Investors often mistakenly believe that bonds and stocks trade inversely to one another. Bonds, particularly Treasury Bonds, have been called “safe haven” assets, and we have seen recently that when stock prices have weakened, Treasury Bond prices have strengthened. But this short-term negative correlation is misleading. Bonds and stocks often trade together in the longer term. For instance, both stocks and bonds were in a bear market in the 1970s and they entered a bull market in the early 1980s simultaneously.
There are good reasons that investors should expect a correlation between bonds and stocks. For starters, investors value stocks based on the return that they can get by owning them. This return is often measured by a company’s earnings, and a stock is valued based on its price relative to these earnings. If bond prices rise and interest rates fall then investors, who are getting a lower return in the bond market, will come to accept lower returns in the stock market. Similarly, if bond prices fall, stocks become less enticing as investors can get similar returns in bonds without the risk that comes with stock ownership (e.g. earnings fluctuation.)
Second, in a low interest rate environment not only are stocks inherently worth more in relation to bonds, but companies are more valuable insofar as they can borrow money at a lower rate. When bond prices rise and interest rates fall this usually takes place across the entire bond market. Thus, companies who can access the debt markets can borrow at a lower rate when bond prices are low. This gives these companies more money with which to invest.
Furthermore, combining these first two points, when interest rates are low companies can borrow money at a lower rate in order to buy stocks that now appear to be less expensive in relation to the borrowing rate. This leads to mergers and acquisitions. For instance, we saw recently that Tyson Foods (NYSE:TSN) bought Hillshire Brands (NYSE:HSH) in part because it could borrow the money to do so. Tyson is going to increase its earnings because the amount of additional earnings it can generate with Hillshire Brands’ brands exceeds the interest it needs to pay in order to finance the deal. In a high interest rate environment this deal wouldn’t have made sense, and more likely than not, Tyson wouldn’t have been able to find the necessary funding that it would need to carry it out.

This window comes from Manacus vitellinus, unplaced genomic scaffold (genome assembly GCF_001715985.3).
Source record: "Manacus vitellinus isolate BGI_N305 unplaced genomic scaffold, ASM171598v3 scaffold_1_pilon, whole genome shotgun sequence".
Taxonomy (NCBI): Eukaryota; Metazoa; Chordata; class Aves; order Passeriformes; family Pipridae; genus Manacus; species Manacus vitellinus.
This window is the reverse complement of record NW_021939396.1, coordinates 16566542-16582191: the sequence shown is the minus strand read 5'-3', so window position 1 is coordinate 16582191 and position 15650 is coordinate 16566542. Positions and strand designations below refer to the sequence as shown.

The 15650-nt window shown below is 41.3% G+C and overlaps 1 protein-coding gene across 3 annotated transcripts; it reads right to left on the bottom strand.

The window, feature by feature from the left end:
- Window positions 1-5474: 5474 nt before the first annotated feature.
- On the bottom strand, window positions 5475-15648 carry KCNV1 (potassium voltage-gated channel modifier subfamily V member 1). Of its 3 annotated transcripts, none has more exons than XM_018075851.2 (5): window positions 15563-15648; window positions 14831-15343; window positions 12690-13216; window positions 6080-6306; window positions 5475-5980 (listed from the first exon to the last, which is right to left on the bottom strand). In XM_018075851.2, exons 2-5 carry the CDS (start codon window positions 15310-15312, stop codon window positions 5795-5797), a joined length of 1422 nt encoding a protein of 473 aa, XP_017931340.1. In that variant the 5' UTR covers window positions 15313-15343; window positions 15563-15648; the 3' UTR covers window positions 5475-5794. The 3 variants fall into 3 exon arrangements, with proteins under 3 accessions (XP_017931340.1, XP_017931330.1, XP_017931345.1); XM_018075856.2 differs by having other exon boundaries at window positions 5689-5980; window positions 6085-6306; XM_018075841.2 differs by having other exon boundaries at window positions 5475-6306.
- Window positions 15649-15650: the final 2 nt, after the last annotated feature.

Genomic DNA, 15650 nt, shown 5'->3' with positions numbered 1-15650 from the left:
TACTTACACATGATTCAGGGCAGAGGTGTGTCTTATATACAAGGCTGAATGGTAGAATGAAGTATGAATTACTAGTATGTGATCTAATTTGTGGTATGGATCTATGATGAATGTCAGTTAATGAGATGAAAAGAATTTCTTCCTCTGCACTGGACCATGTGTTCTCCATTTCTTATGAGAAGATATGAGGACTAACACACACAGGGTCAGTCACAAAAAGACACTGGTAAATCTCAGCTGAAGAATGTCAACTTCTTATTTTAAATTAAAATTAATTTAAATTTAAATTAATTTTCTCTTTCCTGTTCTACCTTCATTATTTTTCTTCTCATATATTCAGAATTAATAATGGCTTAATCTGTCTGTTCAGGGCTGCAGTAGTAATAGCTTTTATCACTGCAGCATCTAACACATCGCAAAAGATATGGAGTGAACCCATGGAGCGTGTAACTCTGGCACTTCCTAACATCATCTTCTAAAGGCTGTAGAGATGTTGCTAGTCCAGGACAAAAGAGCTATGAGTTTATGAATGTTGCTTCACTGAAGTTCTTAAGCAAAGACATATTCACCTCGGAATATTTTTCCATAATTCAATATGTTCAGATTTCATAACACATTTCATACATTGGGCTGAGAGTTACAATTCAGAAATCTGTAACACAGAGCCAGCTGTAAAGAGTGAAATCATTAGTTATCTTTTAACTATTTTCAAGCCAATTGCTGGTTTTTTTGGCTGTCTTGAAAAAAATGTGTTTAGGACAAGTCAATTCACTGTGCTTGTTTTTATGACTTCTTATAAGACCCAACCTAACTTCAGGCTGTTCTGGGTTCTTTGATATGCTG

It follows that in a low interest rate environment it makes sense for companies to borrow money in order to buy back stock. After all, if a company can borrow money at 3 percent in order to buy back your own stock which trades at 20-times earnings (or at a 5 percent earnings yield) it is as if you are pocketing the spread. But as the company does this, the number of shares outstanding declines and so the earnings increase on a per-share basis, and this means that the trade makes even more sense. We have seen some very strong performances from companies who have taken this principle to its natural conclusion, like AutoZone (NYSE:AZO) and Lorillard (NYSE:LO).
Given these points, stocks don’t look so expensive right now with the S&P 500 trading at about 22-times earnings. But at the same time, this idea that we will see a rotation out of bonds and into stocks doesn’t make sense — the current valuation of the S&P 500 requires that interest rates remain low. This means that as vulnerable as bonds are to steep declines, stocks are just as vulnerable. If bond prices were to decline to reflect historic norms then current valuations would make no sense, and companies who have been borrowing money in order to make deals and to buy back their own shares would have to stop doing this.
Disclosure: Ben Kramer-Miller has no position in the stocks mentioned in this article.